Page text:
How cultivating gratitude enhances creativity and well-being

Deepak Chopra says, “Gratitude opens the door to … the power, the wisdom, the creativity of the universe,” and I believe that to be true. He also says, “The best use of imagination is creativity. The worst use of imagination is anxiety.”

Gratitude is the antidote to anxiety and fear, allowing feelings of grace, wellbeing and optimism to flow. Scientific studies have proven there is a link between gratitude and creative problem solving. When we experience positive emotions we enhance our ability to solve problems and come up with more ideas for action.

“The greater your capacity for sincere appreciation, the deeper the connection to your heart, where intuition and unlimited inspiration and possibilities reside.” —HeartMath Institute

When you face setbacks and crises with an attitude of gratitude, it does not mean you deny the situation. It means calling forth your creative powers, and being open to an epiphany, so that you can transform your crisis into an opportunity. Gratitude, like creativity, can be developed through practice.

Develop your heart intelligence

One practice I have adapted from HeartMath, is to place my hand on my heart, and focus on breathing into my heart while repeating the word “Gratitude.” I usually feel an instant energy shift. You can do this at anytime, even while walking, and with a little practice you can simply focus on your breath while inwardly invoking gratitude. Visit the HeartMath website for more appreciation tools. 

“What you appreciate, appreciates.”
Lynne Twist, author of The Soul of Money

To appreciate is to receive with gratitude. Gratitude helps you refocus on what you have rather than what you lack. Find something to appreciate every day, no matter how small.

Say Thank You

Jeremy Adam Smith, editor of The Greater Good, UC Berkeley says,

Americans are less likely to say “thanks” on the job than anywhere else. Why should anyone thank you for just doing your job? And why should you ever thank your coworkers for doing what they’re paid to do? …It hurts productivity and happiness…When people are thanked for their work, they are more likely to increase their helping behavior and to provide help to others. But not everyone likes to be thanked—or likes to say “thank you”—in public. They may be shy or genuinely modest. The key is to create many different kinds of opportunities for gratitude. Read more 

Having a positive inner work life is key to making progress.

Teresa Amabile and Steven Kramer write in their book The Progress Principle: Using Small Wins to Ignite Joy, Engagement, and Creativity at Work:

On days when people have made real progress in work that matters to them, they end the day feeling more intrinsically motivated—turned by their interest in and enjoyment of the work. There’s plenty of research showing that, when people are more intrinsically motivated, they are more likely to be creative. This means that when your subordinates have pulled off a real accomplishment, they may be more open to new, challenging work that calls for creativity. In other words, they should be particularly eager to take on vexing problems and find creative solutions following days of notable progress. Read more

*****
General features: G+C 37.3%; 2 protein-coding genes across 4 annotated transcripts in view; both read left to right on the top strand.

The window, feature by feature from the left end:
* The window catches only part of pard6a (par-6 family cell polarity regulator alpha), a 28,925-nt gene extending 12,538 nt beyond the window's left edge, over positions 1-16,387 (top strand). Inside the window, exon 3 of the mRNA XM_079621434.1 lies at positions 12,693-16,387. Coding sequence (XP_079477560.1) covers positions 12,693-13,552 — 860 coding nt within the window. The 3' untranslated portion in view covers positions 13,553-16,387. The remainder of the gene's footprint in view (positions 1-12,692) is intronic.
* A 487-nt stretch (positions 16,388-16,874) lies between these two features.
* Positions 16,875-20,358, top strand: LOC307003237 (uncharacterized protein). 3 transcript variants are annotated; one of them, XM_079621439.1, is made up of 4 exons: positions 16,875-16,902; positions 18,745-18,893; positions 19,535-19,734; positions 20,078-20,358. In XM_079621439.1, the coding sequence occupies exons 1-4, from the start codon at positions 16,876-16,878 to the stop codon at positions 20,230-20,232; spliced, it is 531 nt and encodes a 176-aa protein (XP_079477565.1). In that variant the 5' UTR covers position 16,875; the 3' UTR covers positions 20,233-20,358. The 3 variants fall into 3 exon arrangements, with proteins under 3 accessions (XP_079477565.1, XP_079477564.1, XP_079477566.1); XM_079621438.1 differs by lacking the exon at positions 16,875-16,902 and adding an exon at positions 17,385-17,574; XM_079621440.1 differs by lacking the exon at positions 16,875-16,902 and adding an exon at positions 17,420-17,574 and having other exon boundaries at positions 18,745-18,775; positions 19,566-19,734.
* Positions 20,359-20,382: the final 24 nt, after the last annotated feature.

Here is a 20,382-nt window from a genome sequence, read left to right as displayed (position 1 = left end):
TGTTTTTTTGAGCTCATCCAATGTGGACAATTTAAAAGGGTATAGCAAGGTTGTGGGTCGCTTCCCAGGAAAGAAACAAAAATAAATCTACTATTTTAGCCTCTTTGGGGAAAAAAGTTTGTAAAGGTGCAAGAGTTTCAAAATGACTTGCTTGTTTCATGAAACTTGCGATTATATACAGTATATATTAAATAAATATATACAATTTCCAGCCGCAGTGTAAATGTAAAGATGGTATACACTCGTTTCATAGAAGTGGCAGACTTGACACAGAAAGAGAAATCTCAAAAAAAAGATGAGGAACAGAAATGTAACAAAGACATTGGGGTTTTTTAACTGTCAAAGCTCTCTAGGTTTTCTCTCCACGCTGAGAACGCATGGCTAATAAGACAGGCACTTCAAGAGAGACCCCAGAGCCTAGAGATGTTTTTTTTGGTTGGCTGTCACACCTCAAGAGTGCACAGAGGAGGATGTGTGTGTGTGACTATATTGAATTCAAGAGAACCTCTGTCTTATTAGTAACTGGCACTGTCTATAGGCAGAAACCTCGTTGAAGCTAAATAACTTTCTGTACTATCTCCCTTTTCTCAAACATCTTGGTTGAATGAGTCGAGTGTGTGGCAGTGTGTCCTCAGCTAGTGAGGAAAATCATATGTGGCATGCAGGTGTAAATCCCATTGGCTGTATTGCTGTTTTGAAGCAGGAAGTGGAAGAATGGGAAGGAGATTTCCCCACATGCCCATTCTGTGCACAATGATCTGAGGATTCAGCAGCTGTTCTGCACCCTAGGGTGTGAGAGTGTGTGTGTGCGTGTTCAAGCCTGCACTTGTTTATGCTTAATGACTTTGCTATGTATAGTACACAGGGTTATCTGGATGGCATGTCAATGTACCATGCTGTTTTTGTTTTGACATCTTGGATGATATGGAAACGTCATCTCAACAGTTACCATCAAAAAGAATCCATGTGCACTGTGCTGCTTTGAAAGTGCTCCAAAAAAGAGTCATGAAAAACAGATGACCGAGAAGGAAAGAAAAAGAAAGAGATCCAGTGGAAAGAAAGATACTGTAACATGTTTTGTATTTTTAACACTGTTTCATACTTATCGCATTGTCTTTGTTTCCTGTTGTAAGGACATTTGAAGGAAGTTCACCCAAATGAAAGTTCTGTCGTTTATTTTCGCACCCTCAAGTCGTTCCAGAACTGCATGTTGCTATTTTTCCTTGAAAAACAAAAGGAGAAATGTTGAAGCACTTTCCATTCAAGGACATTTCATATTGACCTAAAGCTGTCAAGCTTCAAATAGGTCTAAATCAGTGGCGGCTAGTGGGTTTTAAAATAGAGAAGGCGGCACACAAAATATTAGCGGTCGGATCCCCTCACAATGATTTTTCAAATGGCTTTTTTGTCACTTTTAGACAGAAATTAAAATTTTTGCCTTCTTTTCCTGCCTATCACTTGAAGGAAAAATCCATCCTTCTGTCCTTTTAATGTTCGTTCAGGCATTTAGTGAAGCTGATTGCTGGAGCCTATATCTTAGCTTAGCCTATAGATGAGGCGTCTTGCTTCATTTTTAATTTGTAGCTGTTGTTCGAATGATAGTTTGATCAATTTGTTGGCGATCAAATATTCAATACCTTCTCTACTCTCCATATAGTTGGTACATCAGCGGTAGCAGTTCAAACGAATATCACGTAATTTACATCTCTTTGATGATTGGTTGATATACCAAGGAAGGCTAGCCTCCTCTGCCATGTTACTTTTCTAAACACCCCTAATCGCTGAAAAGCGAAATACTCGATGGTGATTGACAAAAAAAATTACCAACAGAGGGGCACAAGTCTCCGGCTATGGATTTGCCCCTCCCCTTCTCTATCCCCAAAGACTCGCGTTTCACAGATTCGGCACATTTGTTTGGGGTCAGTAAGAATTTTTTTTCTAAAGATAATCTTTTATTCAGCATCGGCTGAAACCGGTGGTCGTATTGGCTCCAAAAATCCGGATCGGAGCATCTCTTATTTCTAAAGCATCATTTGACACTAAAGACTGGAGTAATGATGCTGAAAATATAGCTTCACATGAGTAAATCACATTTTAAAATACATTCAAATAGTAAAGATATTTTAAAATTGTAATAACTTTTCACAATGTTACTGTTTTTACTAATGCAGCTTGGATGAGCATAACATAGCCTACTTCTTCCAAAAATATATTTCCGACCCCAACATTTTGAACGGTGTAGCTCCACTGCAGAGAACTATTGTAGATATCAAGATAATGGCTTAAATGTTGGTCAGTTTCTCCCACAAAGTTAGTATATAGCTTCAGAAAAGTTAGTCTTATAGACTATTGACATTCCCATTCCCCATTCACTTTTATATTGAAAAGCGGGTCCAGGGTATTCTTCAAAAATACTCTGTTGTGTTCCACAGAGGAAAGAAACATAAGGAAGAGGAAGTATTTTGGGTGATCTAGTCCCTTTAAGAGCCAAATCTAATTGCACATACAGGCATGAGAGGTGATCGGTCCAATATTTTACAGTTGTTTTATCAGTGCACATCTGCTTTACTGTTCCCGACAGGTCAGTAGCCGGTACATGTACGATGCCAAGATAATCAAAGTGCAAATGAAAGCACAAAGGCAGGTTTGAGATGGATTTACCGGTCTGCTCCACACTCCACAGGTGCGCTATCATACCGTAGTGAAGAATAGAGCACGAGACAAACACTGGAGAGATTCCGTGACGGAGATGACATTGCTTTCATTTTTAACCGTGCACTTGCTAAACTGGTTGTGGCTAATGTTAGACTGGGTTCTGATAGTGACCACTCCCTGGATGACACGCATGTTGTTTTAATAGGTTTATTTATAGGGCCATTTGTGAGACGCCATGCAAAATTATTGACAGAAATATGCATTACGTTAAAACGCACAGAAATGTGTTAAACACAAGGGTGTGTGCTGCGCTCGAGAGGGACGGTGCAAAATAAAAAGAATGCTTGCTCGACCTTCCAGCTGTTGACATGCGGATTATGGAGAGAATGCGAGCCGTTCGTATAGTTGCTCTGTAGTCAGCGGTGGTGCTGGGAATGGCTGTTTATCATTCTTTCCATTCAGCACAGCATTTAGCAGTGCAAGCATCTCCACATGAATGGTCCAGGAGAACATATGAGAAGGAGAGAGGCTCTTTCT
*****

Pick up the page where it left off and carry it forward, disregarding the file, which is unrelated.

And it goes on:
Keep a Gratitude Journal

I used to write a list at the end of the day of 5 things I was grateful for that day, but it got boring. I’ve renewed my practice recently, using a process described in The Path to Wealth, by May McCarthy. The path combines universal principles of business and spirituality and includes partnering with the all-knowing power  that McCarthy calls the Chief Spiritual Officer, or “CSO.” This higher power or universal energy is within each of us.

McCarthy advocates making a daily practice of these seven steps:

  1. Read something inspirational at the start of your day
  2. Write a gratitude letter to the CSO
  3. Read it out loud with emotion
  4. Imagine experiencing your good
  5. Expect leads and follow directions
  6. Celebrate and note demonstrations
  7. End your day with gratitude and forgiveness

I’ve been writing to the CSO for about three weeks now, and I must say by the time I’ve finished writing, I feel inspired and energized, ready to take on the day with an attitude of gratitude. This practice has also helped me resolve a conflict I was experiencing, and on two occasions, my letter-writing was interrupted by a phone call from a potential client seeking out my services.

Imagine what could happen in your workplace if you and your team partnered with the CSO.

Focus on the greater good of others

“Creativity, meaning, resilience, health and even longevity can be enhanced as a surprising byproduct of contributing to the lives of others,” says Dr. Stephen Post, professor of preventative medicine and bioethics, at Stony Brook University School of Medicine and author of the Hidden Gifts of Helping and Why Good Things Happen to Good People.

UC Berkeley’s Greater Good Science Center, in collaboration with HopeLab, launched Greater Good in Action, Synthesizing hundreds of scientific studies, Greater Good in Action collects the best research-based methods for a happier, more meaningful life. Learn more.

Can you focus on the greater good and still be profitable?

In a word, yes! Certified B Corporations are an example. They are leading a global movement to redefine success in business. By voluntarily meeting higher standards of transparency, accountability, and performance, B Corps create higher quality jobs and improve the quality of life in our communities. And, as the movement grows, it has become an increasingly powerful agent of change. 26 B Corps are on the Inc 5000 List, a yearly tally of the fastest growing privately-held companies in the USA, as of August 2015.

Cultivating Creativity at Work

Learn more about cultivating creativity in yourself and your team.

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